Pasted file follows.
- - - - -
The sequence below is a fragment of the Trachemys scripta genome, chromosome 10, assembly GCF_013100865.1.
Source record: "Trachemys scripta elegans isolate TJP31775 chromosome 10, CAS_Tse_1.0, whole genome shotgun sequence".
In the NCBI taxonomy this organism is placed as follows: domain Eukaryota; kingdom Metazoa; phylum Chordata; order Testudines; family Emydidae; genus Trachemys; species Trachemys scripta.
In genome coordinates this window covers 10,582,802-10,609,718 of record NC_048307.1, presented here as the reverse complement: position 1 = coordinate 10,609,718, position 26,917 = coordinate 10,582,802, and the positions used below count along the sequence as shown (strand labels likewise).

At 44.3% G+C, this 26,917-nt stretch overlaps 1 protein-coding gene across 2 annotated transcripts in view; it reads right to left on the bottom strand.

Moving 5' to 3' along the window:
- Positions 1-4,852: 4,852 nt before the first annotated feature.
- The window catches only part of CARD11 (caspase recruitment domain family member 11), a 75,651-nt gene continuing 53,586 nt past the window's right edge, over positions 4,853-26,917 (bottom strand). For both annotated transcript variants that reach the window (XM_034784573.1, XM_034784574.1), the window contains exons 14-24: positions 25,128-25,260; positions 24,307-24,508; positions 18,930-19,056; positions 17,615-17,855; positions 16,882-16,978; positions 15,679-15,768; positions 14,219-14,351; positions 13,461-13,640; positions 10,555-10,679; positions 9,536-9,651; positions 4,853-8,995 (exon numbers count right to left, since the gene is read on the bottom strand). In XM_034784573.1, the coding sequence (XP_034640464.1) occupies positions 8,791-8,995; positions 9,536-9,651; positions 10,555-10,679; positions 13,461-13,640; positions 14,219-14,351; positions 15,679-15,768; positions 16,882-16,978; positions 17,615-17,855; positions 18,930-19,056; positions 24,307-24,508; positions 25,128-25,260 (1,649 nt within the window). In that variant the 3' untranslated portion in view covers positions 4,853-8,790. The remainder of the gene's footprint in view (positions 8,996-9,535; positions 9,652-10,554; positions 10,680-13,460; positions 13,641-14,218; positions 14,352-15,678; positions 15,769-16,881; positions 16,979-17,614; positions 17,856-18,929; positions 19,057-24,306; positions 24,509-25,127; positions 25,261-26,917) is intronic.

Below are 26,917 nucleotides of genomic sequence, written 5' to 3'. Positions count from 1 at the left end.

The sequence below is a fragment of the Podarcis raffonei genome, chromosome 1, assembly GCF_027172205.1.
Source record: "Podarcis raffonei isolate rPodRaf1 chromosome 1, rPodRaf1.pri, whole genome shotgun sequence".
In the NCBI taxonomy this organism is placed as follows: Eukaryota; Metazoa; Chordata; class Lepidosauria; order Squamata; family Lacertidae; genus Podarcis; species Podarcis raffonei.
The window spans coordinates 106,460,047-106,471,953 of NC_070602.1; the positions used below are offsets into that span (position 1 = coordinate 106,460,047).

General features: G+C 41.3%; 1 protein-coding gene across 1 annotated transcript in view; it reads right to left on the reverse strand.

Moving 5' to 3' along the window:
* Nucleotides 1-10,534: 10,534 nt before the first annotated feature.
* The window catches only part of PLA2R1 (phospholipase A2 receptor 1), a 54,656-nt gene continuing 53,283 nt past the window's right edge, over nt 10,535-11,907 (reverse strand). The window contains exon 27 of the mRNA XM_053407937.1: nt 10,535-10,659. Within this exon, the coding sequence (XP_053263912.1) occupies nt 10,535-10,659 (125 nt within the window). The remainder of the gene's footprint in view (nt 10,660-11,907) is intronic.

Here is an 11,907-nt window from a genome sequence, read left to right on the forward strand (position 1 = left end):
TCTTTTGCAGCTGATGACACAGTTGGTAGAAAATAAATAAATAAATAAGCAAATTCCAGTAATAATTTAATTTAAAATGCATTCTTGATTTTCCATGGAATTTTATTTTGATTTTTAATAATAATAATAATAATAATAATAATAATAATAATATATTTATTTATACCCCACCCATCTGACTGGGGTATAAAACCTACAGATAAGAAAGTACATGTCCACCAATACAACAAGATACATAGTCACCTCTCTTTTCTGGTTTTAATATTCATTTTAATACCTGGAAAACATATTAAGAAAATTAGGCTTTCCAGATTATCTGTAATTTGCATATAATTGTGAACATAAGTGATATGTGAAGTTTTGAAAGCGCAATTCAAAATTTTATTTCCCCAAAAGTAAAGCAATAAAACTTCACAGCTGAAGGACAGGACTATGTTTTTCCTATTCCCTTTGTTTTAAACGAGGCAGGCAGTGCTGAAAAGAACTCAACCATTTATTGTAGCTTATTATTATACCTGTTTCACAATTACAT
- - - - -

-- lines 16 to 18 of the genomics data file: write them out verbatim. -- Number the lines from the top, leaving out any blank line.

* Nucleotides 1-10,534: 10,534 nt before the first annotated feature.
* The window catches only part of PLA2R1 (phospholipase A2 receptor 1), a 54,656-nt gene continuing 53,283 nt past the window's right edge, over nt 10,535-11,907 (reverse strand). The window contains exon 27 of the mRNA XM_053407937.1: nt 10,535-10,659. Within this exon, the coding sequence (XP_053263912.1) occupies nt 10,535-10,659 (125 nt within the window). The remainder of the gene's footprint in view (nt 10,660-11,907) is intronic.

Here is an 11,907-nt window from a genome sequence, read left to right on the forward strand (position 1 = left end):